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per share, it’s not the only indicator of a stock’s worth. Other factors include: earnings per share, the price-earnings ratio, net asset value per share, and yield.
Return on Equity Return on equity (ROE) is a very important stock measure because it has a direct impact on the company’s growth, profits, and dividends. It shows the overall profitability of the corporation, and seizes how much success the company is having in managing its assets, opera- tions, and capital. The better the ROE, the better the financial condi- tion and position of the firm. Stable or increasing ROEs are good indications. However, stocks with falling ROEs should be avoided.
Earnings Per Share This is the most commonly referred-to indicator of a stock’s value. Whenever you turn on CNBC or look at the stock pages of the Wall Street Journal, there are mentions of earnings per share (EPS). The traditional way to compute this is to find the income of a corporation that is available to its shareholders. This is net corporate profit after taxes and minus any dividends to preferred shareholders. This figure is then divided by the number of outstanding common shares of stock.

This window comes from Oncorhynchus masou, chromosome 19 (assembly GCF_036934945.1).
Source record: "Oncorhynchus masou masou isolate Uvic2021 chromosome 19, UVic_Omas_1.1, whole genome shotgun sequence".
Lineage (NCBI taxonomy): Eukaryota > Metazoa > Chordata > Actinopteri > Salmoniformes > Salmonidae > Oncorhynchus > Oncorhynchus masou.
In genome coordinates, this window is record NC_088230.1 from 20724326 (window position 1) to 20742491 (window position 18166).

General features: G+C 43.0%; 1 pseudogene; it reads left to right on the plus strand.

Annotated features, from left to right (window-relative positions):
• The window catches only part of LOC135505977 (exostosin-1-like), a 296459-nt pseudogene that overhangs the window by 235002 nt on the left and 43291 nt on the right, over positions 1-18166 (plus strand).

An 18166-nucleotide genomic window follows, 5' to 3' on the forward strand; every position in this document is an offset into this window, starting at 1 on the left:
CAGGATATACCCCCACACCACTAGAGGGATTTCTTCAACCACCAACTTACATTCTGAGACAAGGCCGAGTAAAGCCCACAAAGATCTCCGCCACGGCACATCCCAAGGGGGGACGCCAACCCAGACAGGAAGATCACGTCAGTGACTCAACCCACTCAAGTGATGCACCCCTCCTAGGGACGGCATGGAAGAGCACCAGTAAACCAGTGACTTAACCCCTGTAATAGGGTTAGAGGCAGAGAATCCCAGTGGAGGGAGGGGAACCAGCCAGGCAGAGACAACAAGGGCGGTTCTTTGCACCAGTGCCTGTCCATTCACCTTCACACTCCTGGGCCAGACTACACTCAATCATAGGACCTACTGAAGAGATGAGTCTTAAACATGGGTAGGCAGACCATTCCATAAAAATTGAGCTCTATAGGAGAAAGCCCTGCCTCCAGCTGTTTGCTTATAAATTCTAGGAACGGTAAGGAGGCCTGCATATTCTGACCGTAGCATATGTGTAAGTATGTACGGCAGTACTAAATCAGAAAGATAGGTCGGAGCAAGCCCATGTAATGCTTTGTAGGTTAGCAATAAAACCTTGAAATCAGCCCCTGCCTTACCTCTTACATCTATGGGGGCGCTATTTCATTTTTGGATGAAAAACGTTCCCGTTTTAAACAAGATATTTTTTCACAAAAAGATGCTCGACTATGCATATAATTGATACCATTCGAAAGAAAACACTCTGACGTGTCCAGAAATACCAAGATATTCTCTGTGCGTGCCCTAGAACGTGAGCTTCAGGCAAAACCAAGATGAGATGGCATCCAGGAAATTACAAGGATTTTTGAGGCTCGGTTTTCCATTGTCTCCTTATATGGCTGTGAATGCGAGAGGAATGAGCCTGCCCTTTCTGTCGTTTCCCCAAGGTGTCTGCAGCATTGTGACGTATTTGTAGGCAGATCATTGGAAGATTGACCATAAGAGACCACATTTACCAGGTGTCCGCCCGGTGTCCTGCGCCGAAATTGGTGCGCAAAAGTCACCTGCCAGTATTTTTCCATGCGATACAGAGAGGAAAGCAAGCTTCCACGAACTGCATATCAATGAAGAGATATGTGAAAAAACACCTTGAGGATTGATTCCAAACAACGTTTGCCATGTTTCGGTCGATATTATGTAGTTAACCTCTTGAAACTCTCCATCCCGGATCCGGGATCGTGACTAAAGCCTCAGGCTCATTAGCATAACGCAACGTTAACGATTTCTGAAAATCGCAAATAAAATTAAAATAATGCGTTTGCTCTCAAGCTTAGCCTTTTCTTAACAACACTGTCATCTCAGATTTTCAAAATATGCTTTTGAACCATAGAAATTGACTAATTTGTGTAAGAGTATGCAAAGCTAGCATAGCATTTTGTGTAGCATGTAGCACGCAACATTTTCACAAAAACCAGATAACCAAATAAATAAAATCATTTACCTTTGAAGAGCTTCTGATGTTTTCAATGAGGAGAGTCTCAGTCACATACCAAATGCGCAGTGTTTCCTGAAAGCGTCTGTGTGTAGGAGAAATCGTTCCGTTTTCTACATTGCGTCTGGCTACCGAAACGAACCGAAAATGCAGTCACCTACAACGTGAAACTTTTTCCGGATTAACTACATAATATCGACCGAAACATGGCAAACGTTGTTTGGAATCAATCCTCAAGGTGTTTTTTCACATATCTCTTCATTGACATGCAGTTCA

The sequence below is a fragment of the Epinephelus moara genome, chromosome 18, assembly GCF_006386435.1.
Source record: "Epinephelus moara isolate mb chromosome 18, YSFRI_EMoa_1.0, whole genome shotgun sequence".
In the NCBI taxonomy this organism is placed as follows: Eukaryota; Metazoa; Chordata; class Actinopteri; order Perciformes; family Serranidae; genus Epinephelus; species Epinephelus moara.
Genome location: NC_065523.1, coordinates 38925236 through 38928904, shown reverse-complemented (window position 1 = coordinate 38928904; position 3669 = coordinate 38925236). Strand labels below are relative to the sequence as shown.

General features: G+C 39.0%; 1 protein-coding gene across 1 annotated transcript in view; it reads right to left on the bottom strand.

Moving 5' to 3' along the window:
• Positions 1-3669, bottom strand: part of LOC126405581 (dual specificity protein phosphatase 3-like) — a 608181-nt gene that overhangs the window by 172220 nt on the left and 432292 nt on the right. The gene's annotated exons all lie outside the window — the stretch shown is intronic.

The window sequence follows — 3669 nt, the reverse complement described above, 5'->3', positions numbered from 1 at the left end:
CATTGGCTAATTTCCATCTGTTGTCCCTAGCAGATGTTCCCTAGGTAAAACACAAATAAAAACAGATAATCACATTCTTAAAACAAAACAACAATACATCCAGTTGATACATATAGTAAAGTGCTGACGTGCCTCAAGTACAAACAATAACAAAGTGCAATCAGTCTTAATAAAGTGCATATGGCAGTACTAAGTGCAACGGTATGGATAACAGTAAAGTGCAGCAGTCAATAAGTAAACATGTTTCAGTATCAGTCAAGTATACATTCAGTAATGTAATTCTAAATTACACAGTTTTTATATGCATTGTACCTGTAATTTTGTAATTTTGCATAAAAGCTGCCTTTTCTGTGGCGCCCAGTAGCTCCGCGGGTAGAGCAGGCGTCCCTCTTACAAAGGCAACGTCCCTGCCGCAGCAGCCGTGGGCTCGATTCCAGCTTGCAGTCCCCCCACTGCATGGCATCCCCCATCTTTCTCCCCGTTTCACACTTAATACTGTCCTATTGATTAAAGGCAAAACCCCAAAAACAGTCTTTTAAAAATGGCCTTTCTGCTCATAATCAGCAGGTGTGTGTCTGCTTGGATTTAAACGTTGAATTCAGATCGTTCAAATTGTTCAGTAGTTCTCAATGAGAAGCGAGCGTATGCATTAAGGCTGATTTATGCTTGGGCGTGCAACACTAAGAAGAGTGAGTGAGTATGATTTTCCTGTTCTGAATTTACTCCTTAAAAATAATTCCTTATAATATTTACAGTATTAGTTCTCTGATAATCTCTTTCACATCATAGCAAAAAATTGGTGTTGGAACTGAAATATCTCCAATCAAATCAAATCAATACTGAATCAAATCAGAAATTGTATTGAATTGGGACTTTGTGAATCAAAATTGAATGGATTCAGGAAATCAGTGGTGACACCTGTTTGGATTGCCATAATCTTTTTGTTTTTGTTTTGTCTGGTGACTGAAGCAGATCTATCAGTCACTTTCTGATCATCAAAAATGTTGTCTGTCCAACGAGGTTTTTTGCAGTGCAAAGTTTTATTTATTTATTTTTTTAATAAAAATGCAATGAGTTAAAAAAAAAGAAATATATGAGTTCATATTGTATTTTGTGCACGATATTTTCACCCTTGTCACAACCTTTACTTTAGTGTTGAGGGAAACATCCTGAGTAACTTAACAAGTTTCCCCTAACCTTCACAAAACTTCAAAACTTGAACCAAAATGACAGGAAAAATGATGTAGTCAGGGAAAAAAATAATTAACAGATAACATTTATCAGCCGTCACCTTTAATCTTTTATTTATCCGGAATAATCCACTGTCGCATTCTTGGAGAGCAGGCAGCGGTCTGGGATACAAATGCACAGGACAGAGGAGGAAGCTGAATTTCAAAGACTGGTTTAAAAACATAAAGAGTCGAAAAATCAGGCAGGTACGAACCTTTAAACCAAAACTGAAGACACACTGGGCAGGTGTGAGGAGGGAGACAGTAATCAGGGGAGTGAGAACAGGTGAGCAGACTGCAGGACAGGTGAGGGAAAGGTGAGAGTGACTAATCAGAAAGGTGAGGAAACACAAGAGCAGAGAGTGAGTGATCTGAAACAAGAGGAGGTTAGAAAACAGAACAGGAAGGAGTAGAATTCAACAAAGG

For example, XYZ Corporation reports that its net corporate profits (after taxes) are $5.8 million. They must pay $1 million out in preferred dividends. The remaining $4.8 million is divided by the number of XYZ’s outstanding common shares, which is 1.2 million. Thus, their EPS is $4 per share.
$4.8 m $5.8 m $1 m = = $4/share 1.2 m shares
This method of calculating EPS is called the “basic earnings per share.” It is also known as “trailing earnings per share” because it is based upon the corporation’s reported earnings, which are in the past. Quarterly and semiannual EPS also use this method. However, ana- lysts will also forecast a company’s future earnings and base their EPS on these.